Captain Thom's Chili Pepper Co.
Baltimore, MD, United States
Teriyaki Sauce (soy Sauce, Sugar, Sherry Wine, Corn Syrup, Pineapple Juice, Distilled Vinegar, Corn Starch, Burgundy Wine, Pineapple Juice Powder, Salt, Garlic Powder, Caramel Color, Potassium Sorbate, Water, Natural Flavors), Pineapple Juice, Water, Onion, Spices, Wasabi, Thai Peppers, Peanut Butter (roasted Peanuts, Sugar, Partially Hydrated Vegetable Oils, Salt), Garlic.
Description:Official: "Captain Thom and the crew, after fishing along the Great Barrier Reef, made a stop in Thailand, to sample some of the hot and spicy Thai food. Over hearing a story from one of the local street vendors about a Mystic Book of Recipes. We made an excursion into the interior jungle, where we found the legendary Monkey King and the rare book. The monkey king was so impressed by our love of spicy foods that he presented us with this mystical book. This hot sauce is a product of that book."
The opinions expressed in these reviews are soley those of their author.
Great example of a bad label. In barely big enough to be legible font, the whole premise of the design relies on a hokey gimmick built on a fictional backstory, a journey to Thailand to be gifted the recipe from the Monkey King. Spare me. I question everything about the info on this label including the Nutrition facts. One ingredient is listed as "partially HYDRATED vegetable oils", that's not a thing. You mean "HYDROGENATED"? It should have been a red flag that the ingredients listed have more ingredients than the actual sauce, mainly teriyaki sauce and peanut butter. But, when the ingredients IN the ingredients are broken down, they include interesting elements, like sherry, pineapple juice, and burgundy. Unfortunately, it also reveals the addition of less desirable things like the preservative potassium sorbate, caramel color, "natural flavors", the aforementioned "hydrated" vegetable oils, and the puzzlingly ambiguous "spices". Worst of all, the website on the label doesn't exist.
A gritty blackish brown color gives this sauce the unappealing appearance of used motor oil. The consistency, after shaking the separated contents of the bottle, is runny and the texture is gritty and not homogenous. Even after shaking this sauce, it just seems like a bunch of dry spices suspended in old teriyaki sauce.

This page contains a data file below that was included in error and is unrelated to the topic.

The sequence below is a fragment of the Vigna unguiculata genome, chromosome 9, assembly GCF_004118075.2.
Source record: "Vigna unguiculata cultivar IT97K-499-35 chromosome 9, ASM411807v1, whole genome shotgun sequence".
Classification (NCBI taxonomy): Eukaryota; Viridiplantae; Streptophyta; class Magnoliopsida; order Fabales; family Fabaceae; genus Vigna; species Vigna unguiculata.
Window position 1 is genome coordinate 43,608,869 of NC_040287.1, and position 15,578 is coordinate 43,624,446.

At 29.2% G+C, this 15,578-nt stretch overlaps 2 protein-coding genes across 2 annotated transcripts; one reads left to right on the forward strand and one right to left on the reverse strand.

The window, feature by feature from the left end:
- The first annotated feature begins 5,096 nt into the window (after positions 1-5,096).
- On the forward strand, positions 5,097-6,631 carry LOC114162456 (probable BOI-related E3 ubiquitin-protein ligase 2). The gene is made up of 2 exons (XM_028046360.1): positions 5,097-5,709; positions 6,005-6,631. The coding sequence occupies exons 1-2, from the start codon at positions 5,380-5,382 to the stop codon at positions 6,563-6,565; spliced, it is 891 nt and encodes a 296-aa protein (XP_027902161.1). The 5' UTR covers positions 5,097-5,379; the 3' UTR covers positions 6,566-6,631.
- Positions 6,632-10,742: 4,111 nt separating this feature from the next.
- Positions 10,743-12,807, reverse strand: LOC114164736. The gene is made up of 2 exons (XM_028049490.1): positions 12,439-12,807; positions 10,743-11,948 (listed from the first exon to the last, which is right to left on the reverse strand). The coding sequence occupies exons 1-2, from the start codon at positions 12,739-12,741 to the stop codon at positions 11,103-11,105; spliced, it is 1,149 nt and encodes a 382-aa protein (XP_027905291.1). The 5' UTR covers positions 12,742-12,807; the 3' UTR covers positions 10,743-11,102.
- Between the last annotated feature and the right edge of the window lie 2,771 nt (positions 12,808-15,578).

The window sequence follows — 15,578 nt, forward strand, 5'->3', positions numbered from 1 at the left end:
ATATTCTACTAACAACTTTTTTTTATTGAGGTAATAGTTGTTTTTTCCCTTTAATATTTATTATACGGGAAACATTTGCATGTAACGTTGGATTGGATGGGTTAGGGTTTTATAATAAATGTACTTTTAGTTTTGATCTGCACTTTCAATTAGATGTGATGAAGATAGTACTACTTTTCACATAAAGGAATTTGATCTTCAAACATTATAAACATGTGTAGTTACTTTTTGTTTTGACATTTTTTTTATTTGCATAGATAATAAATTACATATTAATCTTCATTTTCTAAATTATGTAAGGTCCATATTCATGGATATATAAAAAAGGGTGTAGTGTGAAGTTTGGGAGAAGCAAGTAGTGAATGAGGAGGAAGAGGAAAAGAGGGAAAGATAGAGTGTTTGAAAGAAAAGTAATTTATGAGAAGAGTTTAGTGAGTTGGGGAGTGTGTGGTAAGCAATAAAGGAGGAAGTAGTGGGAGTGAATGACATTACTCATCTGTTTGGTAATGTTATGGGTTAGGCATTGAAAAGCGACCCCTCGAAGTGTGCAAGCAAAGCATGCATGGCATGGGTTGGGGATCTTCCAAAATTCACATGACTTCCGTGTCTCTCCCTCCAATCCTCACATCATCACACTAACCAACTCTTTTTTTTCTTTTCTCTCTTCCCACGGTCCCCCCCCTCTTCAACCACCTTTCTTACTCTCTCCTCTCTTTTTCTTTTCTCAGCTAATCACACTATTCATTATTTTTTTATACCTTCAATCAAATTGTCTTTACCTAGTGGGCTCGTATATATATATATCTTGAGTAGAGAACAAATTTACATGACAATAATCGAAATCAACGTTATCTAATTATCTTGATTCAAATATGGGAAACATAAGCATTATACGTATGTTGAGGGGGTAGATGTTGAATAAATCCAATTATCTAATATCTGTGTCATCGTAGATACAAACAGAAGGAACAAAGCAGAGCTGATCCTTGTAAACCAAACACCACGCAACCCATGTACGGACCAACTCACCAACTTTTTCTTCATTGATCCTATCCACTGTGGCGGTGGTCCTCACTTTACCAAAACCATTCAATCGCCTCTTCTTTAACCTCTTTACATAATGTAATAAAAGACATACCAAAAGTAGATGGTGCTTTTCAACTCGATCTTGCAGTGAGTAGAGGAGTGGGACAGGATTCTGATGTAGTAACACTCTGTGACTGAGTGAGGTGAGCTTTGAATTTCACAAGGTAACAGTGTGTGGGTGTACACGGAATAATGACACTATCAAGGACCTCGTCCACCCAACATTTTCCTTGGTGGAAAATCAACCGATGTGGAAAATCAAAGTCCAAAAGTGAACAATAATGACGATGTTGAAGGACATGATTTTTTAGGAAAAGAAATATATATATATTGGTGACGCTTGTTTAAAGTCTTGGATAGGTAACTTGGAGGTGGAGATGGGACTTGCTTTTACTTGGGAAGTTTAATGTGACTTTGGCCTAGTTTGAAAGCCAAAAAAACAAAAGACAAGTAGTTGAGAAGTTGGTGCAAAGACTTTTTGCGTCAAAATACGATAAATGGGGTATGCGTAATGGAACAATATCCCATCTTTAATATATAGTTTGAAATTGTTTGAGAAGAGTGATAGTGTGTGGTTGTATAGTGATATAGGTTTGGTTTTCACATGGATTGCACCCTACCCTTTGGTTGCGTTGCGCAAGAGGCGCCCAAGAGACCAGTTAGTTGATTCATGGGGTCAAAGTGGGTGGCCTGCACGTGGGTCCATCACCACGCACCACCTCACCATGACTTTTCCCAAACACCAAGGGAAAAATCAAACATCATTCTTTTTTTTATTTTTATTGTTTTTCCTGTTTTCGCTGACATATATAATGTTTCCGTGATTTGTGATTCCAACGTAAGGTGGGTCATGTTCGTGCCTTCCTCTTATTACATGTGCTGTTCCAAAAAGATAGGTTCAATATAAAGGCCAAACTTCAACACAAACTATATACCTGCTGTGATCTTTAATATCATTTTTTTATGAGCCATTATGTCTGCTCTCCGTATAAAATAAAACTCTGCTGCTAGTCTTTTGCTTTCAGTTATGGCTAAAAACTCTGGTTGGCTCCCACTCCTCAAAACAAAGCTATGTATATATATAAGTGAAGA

The best way I can think to describe the aroma of this sauce is that it is similar to an old expired bottle of sauce you find in your pantry, but you open it and give it a sniff to see if it still usable. (Literal "SPOILER" alert - it is usable, but it will ruin the taste of whatever you put it on) The forwards notes are the syrupy sweetness of molasses and the anisette tones of allspice or clove.
I think the flavor of this sauce would actually offend a real Thai person. It's doesn't taste like anything Thai, or hot sauce, or even a teriyaki sauce. Due to the apparent use of inferior ingredients, this sauce suffers from a not-fresh, old, muddy, syrupy taste. Take that Chinese five spice powder that you used once from out of the back of your spice collection and mix it with expired teriyaki sauce, and voila, you have Thai Monkey.
It does have a little back of the throat after-burn, but not a good one. At first the heat is obscured by all the muddy syrupy sweetness, but then it kind of makes you choke a little when the spice is left to coat your tonsils.
So far, this is the worst sauce I have ever tried. I really don't like to trash people's efforts to be creative, but this is literally trash, I'm throwing it away. The only thing that would make it worse is if it made me vomit. Well, while it's not putrid, it's definitely not something I want in my mouth ever again. At first the exotic undertones where somewhat intriguing, so I tasted it over and over in an attempt to find redeeming qualities so that I could at least like it a little and say something positive about it. After all, I did pay actual money for this stuff. I can't imagine any scenario in which I would want to put this on something, unless maybe I was forced to eat a shoe. GOOD riddance.